lxc.start.order.  If an lxc.start.delay has been specified, that
       delay will be honored before attempting to start the next container
       to give the current container time to begin initialization and reduce
       overloading the host system. After starting the members of the
       "onboot" group, the LXC system will proceed to boot containers with
       lxc.start.auto == 1 which are not members of any group (the NULL
       group) and proceed as with the onboot group.

   CONTAINER ENVIRONMENT
       If you want to pass environment variables into the container (that
       is, environment variables which will be available to init and all of
       its descendents), you can use lxc.environment parameters to do so. Be
       careful that you do not pass in anything sensitive; any process in
       the container which doesn't have its environment scrubbed will have
       these variables available to it, and environment variables are always
       available via /proc/PID/environ.

       This configuration parameter can be specified multiple times; once
       for each environment variable you wish to configure.

       lxc.environment
              Specify an environment variable to pass into the container.
              Example:

                            lxc.environment = APP_ENV=production
                            lxc.environment = SYSLOG_SERVER=192.0.2.42

EXAMPLES         top

       In addition to the few examples given below, you will find some other
       examples of configuration file in /usr/local/share/doc/lxc/examples

   NETWORK
       This configuration sets up a container to use a veth pair device with
       one side plugged to a bridge br0 (which has been configured before on
       the system by the administrator). The virtual network device visible
       in the container is renamed to eth0.

               lxc.utsname = myhostname
               lxc.network.type = veth
               lxc.network.flags = up
               lxc.network.link = br0
               lxc.network.name = eth0
               lxc.network.hwaddr = 4a:49:43:49:79:bf
               lxc.network.ipv4 = 10.2.3.5/24 10.2.3.255
               lxc.network.ipv6 = 2003:db8:1:0:214:1234:fe0b:3597

   UID/GID MAPPING
       This configuration will map both user and group ids in the range
       0-9999 in the container to the ids 100000-109999 on the host.

               lxc.id_map = u 0 100000 10000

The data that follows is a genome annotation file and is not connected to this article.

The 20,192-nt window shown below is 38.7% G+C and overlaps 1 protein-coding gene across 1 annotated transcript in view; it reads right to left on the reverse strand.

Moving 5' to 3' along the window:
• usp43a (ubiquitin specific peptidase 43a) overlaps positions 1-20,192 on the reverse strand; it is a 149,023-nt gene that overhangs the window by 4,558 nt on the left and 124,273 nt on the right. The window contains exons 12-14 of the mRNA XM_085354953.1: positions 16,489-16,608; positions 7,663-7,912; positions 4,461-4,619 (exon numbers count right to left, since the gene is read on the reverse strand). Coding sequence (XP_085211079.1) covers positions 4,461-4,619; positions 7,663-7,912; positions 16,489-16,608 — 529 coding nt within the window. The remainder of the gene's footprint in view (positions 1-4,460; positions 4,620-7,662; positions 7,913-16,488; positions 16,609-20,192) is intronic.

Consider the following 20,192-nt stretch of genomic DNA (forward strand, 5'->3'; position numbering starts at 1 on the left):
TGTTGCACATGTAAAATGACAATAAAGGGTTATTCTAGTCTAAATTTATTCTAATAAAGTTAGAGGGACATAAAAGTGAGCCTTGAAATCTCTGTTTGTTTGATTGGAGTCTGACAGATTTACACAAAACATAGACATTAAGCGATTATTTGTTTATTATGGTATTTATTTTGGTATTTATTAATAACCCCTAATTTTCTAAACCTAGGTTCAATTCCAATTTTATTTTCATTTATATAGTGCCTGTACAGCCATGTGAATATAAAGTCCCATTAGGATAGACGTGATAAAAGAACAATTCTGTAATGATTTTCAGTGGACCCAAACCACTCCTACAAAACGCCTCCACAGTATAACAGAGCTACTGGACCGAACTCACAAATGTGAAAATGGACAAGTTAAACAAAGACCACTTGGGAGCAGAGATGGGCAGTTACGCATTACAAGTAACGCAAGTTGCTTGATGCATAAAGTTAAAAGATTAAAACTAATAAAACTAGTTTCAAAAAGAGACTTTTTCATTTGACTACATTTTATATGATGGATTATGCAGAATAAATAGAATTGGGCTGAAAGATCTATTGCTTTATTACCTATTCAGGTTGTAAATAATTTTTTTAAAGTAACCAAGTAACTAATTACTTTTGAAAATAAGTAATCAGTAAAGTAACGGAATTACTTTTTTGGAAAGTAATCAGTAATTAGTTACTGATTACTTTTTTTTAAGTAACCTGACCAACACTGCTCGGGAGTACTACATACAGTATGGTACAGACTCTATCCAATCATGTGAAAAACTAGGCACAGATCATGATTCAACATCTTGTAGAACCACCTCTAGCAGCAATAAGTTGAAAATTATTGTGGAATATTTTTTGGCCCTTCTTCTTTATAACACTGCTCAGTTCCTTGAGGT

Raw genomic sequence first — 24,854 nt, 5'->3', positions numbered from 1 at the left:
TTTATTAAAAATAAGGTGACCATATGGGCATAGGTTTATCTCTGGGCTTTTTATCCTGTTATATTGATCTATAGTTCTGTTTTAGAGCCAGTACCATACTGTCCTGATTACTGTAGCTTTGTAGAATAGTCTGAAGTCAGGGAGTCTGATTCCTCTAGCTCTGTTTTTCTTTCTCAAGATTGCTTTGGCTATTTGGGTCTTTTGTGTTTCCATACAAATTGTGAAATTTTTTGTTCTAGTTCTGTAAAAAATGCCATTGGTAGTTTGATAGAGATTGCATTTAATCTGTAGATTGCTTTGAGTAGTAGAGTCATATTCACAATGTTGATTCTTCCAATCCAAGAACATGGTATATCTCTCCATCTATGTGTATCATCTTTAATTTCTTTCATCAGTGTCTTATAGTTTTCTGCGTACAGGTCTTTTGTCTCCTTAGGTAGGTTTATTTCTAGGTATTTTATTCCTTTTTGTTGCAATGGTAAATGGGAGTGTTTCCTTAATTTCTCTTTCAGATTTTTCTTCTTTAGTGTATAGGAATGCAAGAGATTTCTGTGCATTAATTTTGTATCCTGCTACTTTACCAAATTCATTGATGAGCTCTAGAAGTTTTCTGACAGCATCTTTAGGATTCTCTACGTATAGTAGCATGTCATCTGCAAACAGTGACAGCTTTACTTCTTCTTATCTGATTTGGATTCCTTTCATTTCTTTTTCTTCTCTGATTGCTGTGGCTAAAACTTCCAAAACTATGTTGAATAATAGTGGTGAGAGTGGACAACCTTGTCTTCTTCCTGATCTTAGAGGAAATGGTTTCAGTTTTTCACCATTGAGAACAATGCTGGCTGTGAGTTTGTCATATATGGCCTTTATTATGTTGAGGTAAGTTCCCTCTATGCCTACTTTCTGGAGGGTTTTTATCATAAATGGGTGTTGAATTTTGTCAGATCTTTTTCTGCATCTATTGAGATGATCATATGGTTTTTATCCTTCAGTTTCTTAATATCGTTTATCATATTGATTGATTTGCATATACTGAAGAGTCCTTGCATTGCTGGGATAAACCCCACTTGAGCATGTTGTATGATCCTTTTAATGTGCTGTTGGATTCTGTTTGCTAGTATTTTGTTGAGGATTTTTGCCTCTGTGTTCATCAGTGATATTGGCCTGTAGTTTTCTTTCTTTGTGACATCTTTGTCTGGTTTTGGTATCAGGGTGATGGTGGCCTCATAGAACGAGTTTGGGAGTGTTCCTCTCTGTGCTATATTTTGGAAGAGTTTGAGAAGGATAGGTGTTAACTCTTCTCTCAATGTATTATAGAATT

lxc.id_map = g 0 100000 10000

   CONTROL GROUP
       This configuration will setup several control groups for the
       application, cpuset.cpus restricts usage of the defined cpu,
       cpus.share prioritize the control group, devices.allow makes usable
       the specified devices.

               lxc.cgroup.cpuset.cpus = 0,1
               lxc.cgroup.cpu.shares = 1234
               lxc.cgroup.devices.deny = a
               lxc.cgroup.devices.allow = c 1:3 rw
               lxc.cgroup.devices.allow = b 8:0 rw

   COMPLEX CONFIGURATION
       This example show a complex configuration making a complex network
       stack, using the control groups, setting a new hostname, mounting
       some locations and a changing root file system.

               lxc.utsname = complex
               lxc.network.type = veth
               lxc.network.flags = up
               lxc.network.link = br0
               lxc.network.hwaddr = 4a:49:43:49:79:bf
               lxc.network.ipv4 = 10.2.3.5/24 10.2.3.255
               lxc.network.ipv6 = 2003:db8:1:0:214:1234:fe0b:3597
               lxc.network.ipv6 = 2003:db8:1:0:214:5432:feab:3588
               lxc.network.type = macvlan
               lxc.network.flags = up
               lxc.network.link = eth0
               lxc.network.hwaddr = 4a:49:43:49:79:bd
               lxc.network.ipv4 = 10.2.3.4/24
               lxc.network.ipv4 = 192.168.10.125/24
               lxc.network.ipv6 = 2003:db8:1:0:214:1234:fe0b:3596
               lxc.network.type = phys
               lxc.network.flags = up
               lxc.network.link = dummy0
               lxc.network.hwaddr = 4a:49:43:49:79:ff
               lxc.network.ipv4 = 10.2.3.6/24
               lxc.network.ipv6 = 2003:db8:1:0:214:1234:fe0b:3297
               lxc.cgroup.cpuset.cpus = 0,1
               lxc.cgroup.cpu.shares = 1234
               lxc.cgroup.devices.deny = a
               lxc.cgroup.devices.allow = c 1:3 rw
               lxc.cgroup.devices.allow = b 8:0 rw
               lxc.mount = /etc/fstab.complex
               lxc.mount.entry = /lib /root/myrootfs/lib none ro,bind 0 0
               lxc.rootfs = /mnt/rootfs.complex
               lxc.cap.drop = sys_module mknod setuid net_raw
               lxc.cap.drop = mac_override

SEE ALSO         top

       chroot(1), pivot_root(8), fstab(5), capabilities(7)

SEE ALSO         top

       lxc(7), lxc-create(1), lxc-copy(1), lxc-destroy(1), lxc-start(1),
       lxc-stop(1), lxc-execute(1), lxc-console(1), lxc-monitor(1),
       lxc-wait(1), lxc-cgroup(1), lxc-ls(1), lxc-info(1), lxc-freeze(1),
       lxc-unfreeze(1), lxc-attach(1), lxc.conf(5)

AUTHOR         top

       Daniel Lezcano <daniel.lezcano@free.fr>

COLOPHON         top

       This page is part of the lxc (Linux containers) project.  Information
       about the project can be found at ⟨http://linuxcontainers.org/⟩.  If
       you have a bug report for this manual page, send it to
       lxc-devel@lists.linuxcontainers.org.  This page was obtained from the
       project's upstream Git repository ⟨git://github.com/lxc/lxc⟩ on
       2017-03-13.  If you discover any rendering problems in this HTML ver‐
       sion of the page, or you believe there is a better or more up-to-date
       source for the page, or you have corrections or improvements to the
       information in this COLOPHON (which is not part of the original man‐
       ual page), send a mail to man-pages@man7.org

                                 2017-03-13            LXC.CONTAINER.CONF(5)